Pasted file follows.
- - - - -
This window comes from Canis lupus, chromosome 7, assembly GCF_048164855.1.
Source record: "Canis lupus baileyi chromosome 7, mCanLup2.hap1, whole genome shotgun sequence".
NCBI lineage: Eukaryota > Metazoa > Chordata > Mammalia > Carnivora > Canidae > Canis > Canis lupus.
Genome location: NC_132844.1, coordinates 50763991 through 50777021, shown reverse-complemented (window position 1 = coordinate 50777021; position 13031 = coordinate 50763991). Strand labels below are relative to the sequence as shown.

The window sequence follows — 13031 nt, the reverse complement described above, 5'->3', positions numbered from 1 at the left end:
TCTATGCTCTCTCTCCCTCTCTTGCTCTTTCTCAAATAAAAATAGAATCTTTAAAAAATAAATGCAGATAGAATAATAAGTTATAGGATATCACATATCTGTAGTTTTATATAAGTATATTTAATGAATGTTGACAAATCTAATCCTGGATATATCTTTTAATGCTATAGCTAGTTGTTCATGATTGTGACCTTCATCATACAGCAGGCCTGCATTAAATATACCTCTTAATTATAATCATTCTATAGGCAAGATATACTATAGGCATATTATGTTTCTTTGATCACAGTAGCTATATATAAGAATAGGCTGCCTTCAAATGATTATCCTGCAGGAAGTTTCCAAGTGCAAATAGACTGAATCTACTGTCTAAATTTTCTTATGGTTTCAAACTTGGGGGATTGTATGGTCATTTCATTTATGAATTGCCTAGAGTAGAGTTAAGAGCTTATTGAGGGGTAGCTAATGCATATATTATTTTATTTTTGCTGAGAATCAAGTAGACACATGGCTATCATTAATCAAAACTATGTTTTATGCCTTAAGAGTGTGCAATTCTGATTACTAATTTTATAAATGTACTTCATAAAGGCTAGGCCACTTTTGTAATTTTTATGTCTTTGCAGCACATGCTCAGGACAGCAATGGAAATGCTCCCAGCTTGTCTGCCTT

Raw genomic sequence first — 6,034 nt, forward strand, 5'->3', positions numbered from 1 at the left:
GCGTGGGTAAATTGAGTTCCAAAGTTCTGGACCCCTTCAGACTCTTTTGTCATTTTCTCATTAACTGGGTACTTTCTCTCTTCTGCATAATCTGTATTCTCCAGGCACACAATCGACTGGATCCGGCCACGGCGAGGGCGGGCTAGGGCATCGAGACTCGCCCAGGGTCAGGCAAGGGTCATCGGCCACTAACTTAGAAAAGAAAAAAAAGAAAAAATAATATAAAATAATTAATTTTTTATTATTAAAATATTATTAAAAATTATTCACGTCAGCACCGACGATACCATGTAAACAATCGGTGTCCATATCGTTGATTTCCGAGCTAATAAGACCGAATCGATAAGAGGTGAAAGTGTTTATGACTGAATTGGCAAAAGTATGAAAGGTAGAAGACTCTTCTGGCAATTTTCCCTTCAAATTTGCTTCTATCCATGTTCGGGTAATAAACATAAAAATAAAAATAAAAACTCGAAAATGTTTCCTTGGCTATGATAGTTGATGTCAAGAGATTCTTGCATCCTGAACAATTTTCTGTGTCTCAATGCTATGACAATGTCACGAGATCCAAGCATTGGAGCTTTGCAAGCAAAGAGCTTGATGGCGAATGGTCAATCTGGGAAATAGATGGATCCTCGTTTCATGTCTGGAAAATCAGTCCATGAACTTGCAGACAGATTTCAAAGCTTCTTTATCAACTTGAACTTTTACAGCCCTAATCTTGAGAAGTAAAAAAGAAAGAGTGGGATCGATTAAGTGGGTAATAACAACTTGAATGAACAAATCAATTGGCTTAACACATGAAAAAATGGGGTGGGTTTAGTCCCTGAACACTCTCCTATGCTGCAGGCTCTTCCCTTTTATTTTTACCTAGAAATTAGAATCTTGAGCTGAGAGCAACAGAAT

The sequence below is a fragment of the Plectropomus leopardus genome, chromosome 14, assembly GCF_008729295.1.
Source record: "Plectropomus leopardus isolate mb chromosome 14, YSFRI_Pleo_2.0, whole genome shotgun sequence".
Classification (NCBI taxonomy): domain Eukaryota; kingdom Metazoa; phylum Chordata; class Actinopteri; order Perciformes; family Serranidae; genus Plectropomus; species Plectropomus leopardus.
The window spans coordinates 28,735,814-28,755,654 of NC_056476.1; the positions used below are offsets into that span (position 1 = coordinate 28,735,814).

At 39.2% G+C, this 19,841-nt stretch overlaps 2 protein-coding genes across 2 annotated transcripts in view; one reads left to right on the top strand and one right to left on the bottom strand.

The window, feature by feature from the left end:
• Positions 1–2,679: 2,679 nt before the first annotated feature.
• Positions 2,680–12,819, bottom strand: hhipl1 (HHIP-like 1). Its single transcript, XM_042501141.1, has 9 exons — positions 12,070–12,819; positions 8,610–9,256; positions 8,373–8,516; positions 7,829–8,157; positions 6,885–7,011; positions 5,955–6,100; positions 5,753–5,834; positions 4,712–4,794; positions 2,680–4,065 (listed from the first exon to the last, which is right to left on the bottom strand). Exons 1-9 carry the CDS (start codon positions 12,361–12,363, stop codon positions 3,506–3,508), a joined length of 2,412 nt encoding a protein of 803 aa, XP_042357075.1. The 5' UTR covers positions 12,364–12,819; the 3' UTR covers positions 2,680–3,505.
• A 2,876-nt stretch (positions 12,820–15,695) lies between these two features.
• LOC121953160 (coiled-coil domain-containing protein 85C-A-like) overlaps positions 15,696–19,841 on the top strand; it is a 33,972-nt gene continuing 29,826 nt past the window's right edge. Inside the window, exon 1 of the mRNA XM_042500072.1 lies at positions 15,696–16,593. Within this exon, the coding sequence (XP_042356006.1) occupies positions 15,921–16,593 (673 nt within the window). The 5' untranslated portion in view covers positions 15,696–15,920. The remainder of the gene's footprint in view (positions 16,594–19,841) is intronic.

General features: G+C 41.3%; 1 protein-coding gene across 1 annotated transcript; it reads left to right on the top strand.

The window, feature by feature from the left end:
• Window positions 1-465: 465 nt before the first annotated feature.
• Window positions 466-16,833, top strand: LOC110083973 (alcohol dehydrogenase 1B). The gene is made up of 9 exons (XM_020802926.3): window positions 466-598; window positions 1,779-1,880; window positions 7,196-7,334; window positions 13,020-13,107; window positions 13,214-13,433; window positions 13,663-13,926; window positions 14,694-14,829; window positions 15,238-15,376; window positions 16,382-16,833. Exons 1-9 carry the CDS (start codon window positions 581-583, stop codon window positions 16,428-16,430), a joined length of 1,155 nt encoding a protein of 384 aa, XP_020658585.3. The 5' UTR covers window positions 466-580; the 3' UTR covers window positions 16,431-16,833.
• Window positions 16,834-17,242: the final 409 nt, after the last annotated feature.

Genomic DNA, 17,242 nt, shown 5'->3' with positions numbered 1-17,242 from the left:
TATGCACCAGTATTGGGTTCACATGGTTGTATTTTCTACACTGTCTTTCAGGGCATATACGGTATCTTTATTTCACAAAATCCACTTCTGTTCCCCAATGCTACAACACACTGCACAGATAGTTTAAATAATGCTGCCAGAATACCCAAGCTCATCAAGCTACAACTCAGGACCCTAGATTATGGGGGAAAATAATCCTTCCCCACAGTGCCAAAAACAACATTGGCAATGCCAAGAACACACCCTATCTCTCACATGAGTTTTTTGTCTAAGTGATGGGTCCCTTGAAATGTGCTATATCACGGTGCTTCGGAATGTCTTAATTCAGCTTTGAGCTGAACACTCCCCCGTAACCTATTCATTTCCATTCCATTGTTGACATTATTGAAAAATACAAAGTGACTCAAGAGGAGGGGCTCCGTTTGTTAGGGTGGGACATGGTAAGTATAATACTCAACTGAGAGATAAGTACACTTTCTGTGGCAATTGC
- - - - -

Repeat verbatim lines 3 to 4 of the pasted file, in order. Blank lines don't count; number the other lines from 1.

NCBI lineage: Eukaryota > Metazoa > Chordata > Mammalia > Carnivora > Canidae > Canis > Canis lupus.
Genome location: NC_132844.1, coordinates 50763991 through 50777021, shown reverse-complemented (window position 1 = coordinate 50777021; position 13031 = coordinate 50763991). Strand labels below are relative to the sequence as shown.